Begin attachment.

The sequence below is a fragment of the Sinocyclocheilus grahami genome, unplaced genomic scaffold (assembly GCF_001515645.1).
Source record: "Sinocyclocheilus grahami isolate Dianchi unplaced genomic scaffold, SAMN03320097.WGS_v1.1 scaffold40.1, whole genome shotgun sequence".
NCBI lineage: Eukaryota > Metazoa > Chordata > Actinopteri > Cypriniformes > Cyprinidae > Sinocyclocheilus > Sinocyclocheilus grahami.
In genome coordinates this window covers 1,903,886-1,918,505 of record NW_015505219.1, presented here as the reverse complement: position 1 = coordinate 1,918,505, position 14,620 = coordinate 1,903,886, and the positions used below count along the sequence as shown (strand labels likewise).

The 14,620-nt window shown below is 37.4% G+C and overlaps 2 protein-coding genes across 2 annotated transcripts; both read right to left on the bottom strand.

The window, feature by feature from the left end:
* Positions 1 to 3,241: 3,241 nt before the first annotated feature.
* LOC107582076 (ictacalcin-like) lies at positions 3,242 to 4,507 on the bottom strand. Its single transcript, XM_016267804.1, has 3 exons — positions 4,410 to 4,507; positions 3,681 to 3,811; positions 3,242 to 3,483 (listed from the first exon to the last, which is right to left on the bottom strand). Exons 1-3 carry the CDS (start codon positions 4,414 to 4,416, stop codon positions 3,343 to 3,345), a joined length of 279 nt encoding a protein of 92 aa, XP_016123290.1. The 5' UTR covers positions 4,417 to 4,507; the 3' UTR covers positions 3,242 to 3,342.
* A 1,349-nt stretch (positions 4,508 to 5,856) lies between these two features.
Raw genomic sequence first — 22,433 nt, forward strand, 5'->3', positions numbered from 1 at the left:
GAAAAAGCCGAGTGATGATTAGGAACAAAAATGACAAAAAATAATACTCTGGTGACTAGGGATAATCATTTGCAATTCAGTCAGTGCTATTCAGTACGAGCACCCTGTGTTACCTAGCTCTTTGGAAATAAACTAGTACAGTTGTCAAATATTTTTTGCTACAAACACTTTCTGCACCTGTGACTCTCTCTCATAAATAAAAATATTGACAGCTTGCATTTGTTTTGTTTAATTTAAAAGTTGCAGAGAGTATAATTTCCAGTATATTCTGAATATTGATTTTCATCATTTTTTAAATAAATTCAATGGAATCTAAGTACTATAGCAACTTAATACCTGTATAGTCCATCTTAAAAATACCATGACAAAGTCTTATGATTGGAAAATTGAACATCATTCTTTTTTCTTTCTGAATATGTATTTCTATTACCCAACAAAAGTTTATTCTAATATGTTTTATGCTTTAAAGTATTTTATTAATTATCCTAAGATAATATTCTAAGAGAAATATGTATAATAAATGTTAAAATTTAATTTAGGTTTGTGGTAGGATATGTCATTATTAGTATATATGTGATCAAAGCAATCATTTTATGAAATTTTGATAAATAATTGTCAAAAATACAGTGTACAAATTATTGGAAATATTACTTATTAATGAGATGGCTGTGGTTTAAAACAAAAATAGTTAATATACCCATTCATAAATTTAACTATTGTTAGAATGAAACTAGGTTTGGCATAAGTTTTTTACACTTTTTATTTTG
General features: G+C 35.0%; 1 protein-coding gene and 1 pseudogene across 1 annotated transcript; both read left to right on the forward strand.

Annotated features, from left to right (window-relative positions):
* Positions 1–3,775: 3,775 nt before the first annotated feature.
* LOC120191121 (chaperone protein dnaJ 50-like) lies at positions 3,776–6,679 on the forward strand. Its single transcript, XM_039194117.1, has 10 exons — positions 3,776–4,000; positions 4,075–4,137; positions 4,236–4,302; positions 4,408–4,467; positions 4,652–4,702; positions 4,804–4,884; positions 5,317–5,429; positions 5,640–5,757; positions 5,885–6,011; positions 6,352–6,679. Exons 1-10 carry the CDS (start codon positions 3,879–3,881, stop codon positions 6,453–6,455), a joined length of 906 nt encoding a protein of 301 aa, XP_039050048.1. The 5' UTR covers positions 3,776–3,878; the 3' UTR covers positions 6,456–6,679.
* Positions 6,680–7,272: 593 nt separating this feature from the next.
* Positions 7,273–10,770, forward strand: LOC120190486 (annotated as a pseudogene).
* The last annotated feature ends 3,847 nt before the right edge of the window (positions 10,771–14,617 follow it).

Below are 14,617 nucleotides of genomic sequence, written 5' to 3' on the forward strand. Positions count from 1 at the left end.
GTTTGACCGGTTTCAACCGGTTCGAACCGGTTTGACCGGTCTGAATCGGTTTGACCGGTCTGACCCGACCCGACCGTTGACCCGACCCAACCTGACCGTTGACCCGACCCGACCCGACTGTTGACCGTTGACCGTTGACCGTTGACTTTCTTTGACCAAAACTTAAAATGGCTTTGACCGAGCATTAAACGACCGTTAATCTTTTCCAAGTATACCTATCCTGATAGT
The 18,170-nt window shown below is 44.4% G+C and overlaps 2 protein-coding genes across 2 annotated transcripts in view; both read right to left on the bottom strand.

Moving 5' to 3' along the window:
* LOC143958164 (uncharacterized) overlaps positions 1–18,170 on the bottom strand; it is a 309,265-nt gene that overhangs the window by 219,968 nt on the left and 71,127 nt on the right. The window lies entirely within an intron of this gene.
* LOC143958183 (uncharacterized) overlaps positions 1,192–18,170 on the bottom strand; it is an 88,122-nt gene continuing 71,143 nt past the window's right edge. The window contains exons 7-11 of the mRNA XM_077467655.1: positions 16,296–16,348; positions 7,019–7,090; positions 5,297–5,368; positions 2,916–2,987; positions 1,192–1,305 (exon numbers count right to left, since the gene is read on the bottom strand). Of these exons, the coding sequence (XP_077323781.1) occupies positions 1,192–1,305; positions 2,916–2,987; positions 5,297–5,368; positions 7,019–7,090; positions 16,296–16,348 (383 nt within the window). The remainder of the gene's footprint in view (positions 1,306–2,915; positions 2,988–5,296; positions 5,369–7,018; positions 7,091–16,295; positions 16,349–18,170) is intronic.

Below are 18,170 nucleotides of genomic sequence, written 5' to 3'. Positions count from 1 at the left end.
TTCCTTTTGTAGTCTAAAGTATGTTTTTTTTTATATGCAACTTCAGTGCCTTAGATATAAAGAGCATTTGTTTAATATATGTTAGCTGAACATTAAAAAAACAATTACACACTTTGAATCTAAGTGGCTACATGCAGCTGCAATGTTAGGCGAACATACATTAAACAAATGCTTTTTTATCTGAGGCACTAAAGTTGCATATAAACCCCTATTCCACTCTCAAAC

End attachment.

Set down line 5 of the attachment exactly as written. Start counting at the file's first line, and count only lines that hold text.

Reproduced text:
The 14,620-nt window shown below is 37.4% G+C and overlaps 2 protein-coding genes across 2 annotated transcripts; both read right to left on the bottom strand.